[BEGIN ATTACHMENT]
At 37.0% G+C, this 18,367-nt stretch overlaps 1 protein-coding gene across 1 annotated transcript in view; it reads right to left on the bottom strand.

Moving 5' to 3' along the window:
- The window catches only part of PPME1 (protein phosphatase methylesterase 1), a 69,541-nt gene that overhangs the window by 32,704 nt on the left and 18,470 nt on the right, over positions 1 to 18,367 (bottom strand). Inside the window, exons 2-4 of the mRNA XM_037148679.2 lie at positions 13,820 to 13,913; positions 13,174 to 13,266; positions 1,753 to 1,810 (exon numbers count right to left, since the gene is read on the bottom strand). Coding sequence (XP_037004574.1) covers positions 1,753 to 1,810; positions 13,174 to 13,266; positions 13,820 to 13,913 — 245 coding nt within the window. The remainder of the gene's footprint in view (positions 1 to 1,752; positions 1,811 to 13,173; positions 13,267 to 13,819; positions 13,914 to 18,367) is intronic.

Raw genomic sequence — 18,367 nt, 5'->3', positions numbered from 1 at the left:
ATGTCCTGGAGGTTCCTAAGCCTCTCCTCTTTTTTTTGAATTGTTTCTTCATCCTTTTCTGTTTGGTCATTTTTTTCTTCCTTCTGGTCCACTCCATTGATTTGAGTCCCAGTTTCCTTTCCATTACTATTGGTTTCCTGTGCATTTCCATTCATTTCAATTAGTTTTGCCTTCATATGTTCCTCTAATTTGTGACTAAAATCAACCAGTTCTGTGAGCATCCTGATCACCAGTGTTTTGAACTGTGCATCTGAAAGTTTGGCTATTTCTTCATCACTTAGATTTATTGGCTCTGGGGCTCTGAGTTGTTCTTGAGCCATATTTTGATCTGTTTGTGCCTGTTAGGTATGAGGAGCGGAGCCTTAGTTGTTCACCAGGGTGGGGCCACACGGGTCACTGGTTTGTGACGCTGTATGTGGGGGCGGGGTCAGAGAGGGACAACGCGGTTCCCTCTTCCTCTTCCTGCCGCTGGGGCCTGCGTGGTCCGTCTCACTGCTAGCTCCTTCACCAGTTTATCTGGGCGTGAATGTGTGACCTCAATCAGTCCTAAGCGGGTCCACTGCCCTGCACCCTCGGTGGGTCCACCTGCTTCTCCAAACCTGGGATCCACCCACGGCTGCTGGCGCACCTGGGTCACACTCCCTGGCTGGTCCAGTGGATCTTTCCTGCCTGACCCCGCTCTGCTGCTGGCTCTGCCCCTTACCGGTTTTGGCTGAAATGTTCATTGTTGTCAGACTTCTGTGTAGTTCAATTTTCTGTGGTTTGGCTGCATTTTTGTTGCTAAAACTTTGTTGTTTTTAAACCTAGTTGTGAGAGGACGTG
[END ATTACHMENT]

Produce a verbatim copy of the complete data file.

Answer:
At 37.0% G+C, this 18,367-nt stretch overlaps 1 protein-coding gene across 1 annotated transcript in view; it reads right to left on the bottom strand.

Moving 5' to 3' along the window:
- The window catches only part of PPME1 (protein phosphatase methylesterase 1), a 69,541-nt gene that overhangs the window by 32,704 nt on the left and 18,470 nt on the right, over positions 1 to 18,367 (bottom strand). Inside the window, exons 2-4 of the mRNA XM_037148679.2 lie at positions 13,820 to 13,913; positions 13,174 to 13,266; positions 1,753 to 1,810 (exon numbers count right to left, since the gene is read on the bottom strand). Coding sequence (XP_037004574.1) covers positions 1,753 to 1,810; positions 13,174 to 13,266; positions 13,820 to 13,913 — 245 coding nt within the window. The remainder of the gene's footprint in view (positions 1 to 1,752; positions 1,811 to 13,173; positions 13,267 to 13,819; positions 13,914 to 18,367) is intronic.

Raw genomic sequence — 18,367 nt, 5'->3', positions numbered from 1 at the left:
ATGTCCTGGAGGTTCCTAAGCCTCTCCTCTTTTTTTTGAATTGTTTCTTCATCCTTTTCTGTTTGGTCATTTTTTTCTTCCTTCTGGTCCACTCCATTGATTTGAGTCCCAGTTTCCTTTCCATTACTATTGGTTTCCTGTGCATTTCCATTCATTTCAATTAGTTTTGCCTTCATATGTTCCTCTAATTTGTGACTAAAATCAACCAGTTCTGTGAGCATCCTGATCACCAGTGTTTTGAACTGTGCATCTGAAAGTTTGGCTATTTCTTCATCACTTAGATTTATTGGCTCTGGGGCTCTGAGTTGTTCTTGAGCCATATTTTGATCTGTTTGTGCCTGTTAGGTATGAGGAGCGGAGCCTTAGTTGTTCACCAGGGTGGGGCCACACGGGTCACTGGTTTGTGACGCTGTATGTGGGGGCGGGGTCAGAGAGGGACAACGCGGTTCCCTCTTCCTCTTCCTGCCGCTGGGGCCTGCGTGGTCCGTCTCACTGCTAGCTCCTTCACCAGTTTATCTGGGCGTGAATGTGTGACCTCAATCAGTCCTAAGCGGGTCCACTGCCCTGCACCCTCGGTGGGTCCACCTGCTTCTCCAAACCTGGGATCCACCCACGGCTGCTGGCGCACCTGGGTCACACTCCCTGGCTGGTCCAGTGGATCTTTCCTGCCTGACCCCGCTCTGCTGCTGGCTCTGCCCCTTACCGGTTTTGGCTGAAATGTTCATTGTTGTCAGACTTCTGTGTAGTTCAATTTTCTGTGGTTTGGCTGCATTTTTGTTGCTAAAACTTTGTTGTTTTTAAACCTAGTTGTGAGAGGACGTG